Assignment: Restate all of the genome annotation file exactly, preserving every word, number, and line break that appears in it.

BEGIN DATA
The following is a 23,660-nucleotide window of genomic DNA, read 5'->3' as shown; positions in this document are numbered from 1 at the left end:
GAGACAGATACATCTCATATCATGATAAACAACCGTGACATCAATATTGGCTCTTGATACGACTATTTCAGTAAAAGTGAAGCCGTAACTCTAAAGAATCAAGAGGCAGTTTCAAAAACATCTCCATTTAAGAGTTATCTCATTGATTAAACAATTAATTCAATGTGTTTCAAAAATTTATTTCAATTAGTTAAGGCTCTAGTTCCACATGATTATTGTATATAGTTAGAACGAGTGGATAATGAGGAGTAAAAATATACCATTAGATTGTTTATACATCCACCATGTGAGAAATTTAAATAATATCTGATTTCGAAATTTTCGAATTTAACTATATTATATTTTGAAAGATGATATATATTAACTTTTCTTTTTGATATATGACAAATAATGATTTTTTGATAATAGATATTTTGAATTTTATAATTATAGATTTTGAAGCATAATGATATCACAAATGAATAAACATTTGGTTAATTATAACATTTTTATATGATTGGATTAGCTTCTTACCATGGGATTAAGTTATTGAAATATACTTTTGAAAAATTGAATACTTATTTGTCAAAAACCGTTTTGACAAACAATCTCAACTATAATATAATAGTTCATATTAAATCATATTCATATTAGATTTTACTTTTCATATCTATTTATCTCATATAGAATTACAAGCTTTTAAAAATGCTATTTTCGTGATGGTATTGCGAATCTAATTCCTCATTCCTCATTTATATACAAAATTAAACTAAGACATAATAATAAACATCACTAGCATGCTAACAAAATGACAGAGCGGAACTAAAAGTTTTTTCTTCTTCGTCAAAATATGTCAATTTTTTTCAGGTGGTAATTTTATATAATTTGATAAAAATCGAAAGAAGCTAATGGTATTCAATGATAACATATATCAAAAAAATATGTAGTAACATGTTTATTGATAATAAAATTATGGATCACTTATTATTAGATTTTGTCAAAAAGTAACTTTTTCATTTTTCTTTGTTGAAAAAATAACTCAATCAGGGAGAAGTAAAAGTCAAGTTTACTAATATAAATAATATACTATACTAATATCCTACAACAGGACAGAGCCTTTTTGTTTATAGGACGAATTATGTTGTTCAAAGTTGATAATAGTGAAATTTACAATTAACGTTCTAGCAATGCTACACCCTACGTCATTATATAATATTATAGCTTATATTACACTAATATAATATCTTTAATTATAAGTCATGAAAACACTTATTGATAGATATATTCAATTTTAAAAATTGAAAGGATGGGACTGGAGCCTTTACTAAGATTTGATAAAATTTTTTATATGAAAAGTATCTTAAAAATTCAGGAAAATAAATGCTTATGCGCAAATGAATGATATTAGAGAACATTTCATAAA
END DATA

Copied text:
The following is a 23,660-nucleotide window of genomic DNA, read 5'->3' as shown; positions in this document are numbered from 1 at the left end:
GAGACAGATACATCTCATATCATGATAAACAACCGTGACATCAATATTGGCTCTTGATACGACTATTTCAGTAAAAGTGAAGCCGTAACTCTAAAGAATCAAGAGGCAGTTTCAAAAACATCTCCATTTAAGAGTTATCTCATTGATTAAACAATTAATTCAATGTGTTTCAAAAATTTATTTCAATTAGTTAAGGCTCTAGTTCCACATGATTATTGTATATAGTTAGAACGAGTGGATAATGAGGAGTAAAAATATACCATTAGATTGTTTATACATCCACCATGTGAGAAATTTAAATAATATCTGATTTCGAAATTTTCGAATTTAACTATATTATATTTTGAAAGATGATATATATTAACTTTTCTTTTTGATATATGACAAATAATGATTTTTTGATAATAGATATTTTGAATTTTATAATTATAGATTTTGAAGCATAATGATATCACAAATGAATAAACATTTGGTTAATTATAACATTTTTATATGATTGGATTAGCTTCTTACCATGGGATTAAGTTATTGAAATATACTTTTGAAAAATTGAATACTTATTTGTCAAAAACCGTTTTGACAAACAATCTCAACTATAATATAATAGTTCATATTAAATCATATTCATATTAGATTTTACTTTTCATATCTATTTATCTCATATAGAATTACAAGCTTTTAAAAATGCTATTTTCGTGATGGTATTGCGAATCTAATTCCTCATTCCTCATTTATATACAAAATTAAACTAAGACATAATAATAAACATCACTAGCATGCTAACAAAATGACAGAGCGGAACTAAAAGTTTTTTCTTCTTCGTCAAAATATGTCAATTTTTTTCAGGTGGTAATTTTATATAATTTGATAAAAATCGAAAGAAGCTAATGGTATTCAATGATAACATATATCAAAAAAATATGTAGTAACATGTTTATTGATAATAAAATTATGGATCACTTATTATTAGATTTTGTCAAAAAGTAACTTTTTCATTTTTCTTTGTTGAAAAAATAACTCAATCAGGGAGAAGTAAAAGTCAAGTTTACTAATATAAATAATATACTATACTAATATCCTACAACAGGACAGAGCCTTTTTGTTTATAGGACGAATTATGTTGTTCAAAGTTGATAATAGTGAAATTTACAATTAACGTTCTAGCAATGCTACACCCTACGTCATTATATAATATTATAGCTTATATTACACTAATATAATATCTTTAATTATAAGTCATGAAAACACTTATTGATAGATATATTCAATTTTAAAAATTGAAAGGATGGGACTGGAGCCTTTACTAAGATTTGATAAAATTTTTTATATGAAAAGTATCTTAAAAATTCAGGAAAATAAATGCTTATGCGCAAATGAATGATATTAGAGAACATTTCATAAA